Google is to test a new online medical record service with a hospital group in Cleveland, Ohio, allowing patients to control who gets to see their health information.

The two organisations hope the trial will lead to the creation of a national system for sharing electronic medical records.

The Cleveland Clinic already operates its own electronic personal health record system, eCleveland Clinic MyChart, holding the records of 100,000 patients. It will now invite between 1,500 and 10,000 of them to participate in the trial with Google.

Participants in the trial will be able to exchange data about their prescriptions, conditions and allergies between their Cleveland Clinic record and a "secure Google profile" in a live clinical delivery setting, the hospital group said.

With the data accessible in this way, patients will be able to share it with different doctors, service providers and pharmacies, according to the hospital group.

Google will release further details of its role in the trial later today (21 February).

The search giant was not immediately able to say whether the Google profile that will be used in the Cleveland trial is the same as the Google Account used to access Gmail, iGoogle and other personalised services the company offers. Google usually uses the term "Google Profile" to refer to a kind of online visiting card showing information about a Google Account holder.

For the Cleveland Clinic, one of the attractions of working with Google is that it can offer the record sharing service at no cost to the user or to the clinic, it said.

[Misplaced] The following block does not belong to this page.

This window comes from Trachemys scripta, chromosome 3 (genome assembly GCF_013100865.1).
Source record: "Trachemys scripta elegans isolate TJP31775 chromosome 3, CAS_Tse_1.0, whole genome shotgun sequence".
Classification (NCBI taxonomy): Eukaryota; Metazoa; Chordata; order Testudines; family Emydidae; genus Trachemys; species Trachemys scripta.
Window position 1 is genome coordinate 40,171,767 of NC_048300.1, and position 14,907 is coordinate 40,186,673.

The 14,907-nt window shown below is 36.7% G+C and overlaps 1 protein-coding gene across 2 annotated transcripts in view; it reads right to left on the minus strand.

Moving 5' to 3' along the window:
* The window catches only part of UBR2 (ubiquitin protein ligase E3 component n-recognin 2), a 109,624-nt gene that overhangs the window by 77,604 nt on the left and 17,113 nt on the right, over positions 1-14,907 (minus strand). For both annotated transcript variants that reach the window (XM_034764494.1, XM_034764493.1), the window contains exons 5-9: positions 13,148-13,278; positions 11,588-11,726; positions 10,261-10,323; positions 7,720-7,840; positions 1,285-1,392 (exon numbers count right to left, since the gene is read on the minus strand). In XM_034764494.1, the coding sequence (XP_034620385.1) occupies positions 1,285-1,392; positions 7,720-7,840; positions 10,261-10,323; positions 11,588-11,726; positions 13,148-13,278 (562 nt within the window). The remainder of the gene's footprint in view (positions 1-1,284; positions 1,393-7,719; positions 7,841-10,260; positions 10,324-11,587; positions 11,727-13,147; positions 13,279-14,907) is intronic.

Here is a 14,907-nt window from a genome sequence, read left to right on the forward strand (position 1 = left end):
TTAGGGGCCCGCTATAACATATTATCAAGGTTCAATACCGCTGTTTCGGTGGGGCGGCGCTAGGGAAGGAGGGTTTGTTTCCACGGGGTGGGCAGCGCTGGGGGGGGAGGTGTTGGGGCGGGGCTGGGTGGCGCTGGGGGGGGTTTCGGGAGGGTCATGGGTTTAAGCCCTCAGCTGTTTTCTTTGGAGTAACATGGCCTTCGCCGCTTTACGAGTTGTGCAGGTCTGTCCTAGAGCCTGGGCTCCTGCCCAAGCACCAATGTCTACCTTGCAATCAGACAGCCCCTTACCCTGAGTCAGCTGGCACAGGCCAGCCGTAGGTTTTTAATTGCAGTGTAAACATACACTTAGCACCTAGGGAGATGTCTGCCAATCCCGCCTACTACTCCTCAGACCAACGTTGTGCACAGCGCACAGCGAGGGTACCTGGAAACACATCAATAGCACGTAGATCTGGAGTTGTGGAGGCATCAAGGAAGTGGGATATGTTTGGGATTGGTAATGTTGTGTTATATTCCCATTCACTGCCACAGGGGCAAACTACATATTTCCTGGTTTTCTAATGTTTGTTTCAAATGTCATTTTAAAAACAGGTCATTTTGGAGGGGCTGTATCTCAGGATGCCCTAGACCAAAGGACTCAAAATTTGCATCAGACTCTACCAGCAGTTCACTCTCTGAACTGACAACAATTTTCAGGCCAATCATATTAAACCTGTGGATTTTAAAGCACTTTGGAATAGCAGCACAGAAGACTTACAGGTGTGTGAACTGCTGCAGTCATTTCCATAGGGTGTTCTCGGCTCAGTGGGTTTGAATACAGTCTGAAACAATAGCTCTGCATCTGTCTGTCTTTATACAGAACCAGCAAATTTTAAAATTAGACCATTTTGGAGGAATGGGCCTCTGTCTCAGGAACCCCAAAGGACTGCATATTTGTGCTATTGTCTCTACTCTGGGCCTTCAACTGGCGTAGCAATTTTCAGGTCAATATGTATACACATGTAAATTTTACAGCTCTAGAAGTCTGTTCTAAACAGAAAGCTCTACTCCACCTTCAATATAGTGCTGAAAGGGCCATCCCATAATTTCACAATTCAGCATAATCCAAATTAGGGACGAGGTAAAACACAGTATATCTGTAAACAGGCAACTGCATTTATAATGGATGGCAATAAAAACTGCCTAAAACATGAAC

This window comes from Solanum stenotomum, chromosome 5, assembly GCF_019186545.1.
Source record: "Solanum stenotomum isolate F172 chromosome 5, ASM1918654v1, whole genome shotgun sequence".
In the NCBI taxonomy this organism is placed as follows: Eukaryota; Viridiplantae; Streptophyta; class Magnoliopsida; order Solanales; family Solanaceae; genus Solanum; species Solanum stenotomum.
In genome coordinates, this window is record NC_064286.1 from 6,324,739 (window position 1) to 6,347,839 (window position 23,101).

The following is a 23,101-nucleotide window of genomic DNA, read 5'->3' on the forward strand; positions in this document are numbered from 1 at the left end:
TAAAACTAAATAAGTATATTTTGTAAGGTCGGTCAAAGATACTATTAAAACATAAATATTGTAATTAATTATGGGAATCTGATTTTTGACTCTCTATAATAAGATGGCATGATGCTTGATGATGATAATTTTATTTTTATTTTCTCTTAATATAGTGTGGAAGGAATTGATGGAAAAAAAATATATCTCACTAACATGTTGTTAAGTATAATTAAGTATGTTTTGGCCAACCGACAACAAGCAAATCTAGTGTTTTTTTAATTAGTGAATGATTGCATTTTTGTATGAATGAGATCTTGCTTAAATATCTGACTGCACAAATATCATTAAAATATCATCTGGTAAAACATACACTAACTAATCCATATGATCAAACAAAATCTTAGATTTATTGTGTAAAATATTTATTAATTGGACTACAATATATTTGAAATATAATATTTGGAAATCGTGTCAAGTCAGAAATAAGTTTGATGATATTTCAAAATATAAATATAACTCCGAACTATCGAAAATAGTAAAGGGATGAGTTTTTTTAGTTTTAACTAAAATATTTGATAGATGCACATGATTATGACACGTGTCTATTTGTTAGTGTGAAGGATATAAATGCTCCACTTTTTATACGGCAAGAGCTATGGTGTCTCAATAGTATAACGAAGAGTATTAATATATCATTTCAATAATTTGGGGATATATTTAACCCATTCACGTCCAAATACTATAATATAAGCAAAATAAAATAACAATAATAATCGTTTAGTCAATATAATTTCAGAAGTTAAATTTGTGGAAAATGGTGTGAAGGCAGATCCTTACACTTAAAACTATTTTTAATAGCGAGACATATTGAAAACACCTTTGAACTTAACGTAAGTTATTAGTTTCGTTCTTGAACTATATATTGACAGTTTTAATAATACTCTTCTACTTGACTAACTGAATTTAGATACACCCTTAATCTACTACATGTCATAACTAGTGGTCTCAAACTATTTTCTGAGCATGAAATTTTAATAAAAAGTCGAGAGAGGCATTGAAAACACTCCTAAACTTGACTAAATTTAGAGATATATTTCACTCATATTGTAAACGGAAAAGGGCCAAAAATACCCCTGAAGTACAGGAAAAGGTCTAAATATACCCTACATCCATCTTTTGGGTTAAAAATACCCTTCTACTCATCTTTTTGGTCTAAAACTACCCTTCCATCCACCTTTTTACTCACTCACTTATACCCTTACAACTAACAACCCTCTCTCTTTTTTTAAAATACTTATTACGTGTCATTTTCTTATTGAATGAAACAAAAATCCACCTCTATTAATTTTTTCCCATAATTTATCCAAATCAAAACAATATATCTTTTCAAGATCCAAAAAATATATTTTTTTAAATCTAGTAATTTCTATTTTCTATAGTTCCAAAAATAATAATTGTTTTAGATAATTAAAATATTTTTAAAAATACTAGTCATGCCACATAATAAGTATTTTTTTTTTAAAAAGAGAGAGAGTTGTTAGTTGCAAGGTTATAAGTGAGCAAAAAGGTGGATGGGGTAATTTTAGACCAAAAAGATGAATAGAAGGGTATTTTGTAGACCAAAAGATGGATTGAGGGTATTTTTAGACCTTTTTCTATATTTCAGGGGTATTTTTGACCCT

Google funds its personalised web services by displaying targeted advertising based on what it knows about its users. If this pattern is used with health records it is likely to raise questions about whether sensitive personal information could end up in the hands of marketers.

Privacy is bound to be a concern for potential users of the system for other reasons: health information is sensitive because of the effects that certain conditions can have on job prospects or insurance rates. For those reasons the storage, transmission and use of such information is tightly regulated by the Health Insurance Portability and Accountability Act (HIPAA) in the US.

In its privacy policy, Google already promises not to share sensitive personal information with third parties without prior consent, defining sensitive personal information as "information we know to be related to confidential medical information, racial or ethnic origins, political or religious beliefs or sexuality and tied to personal information."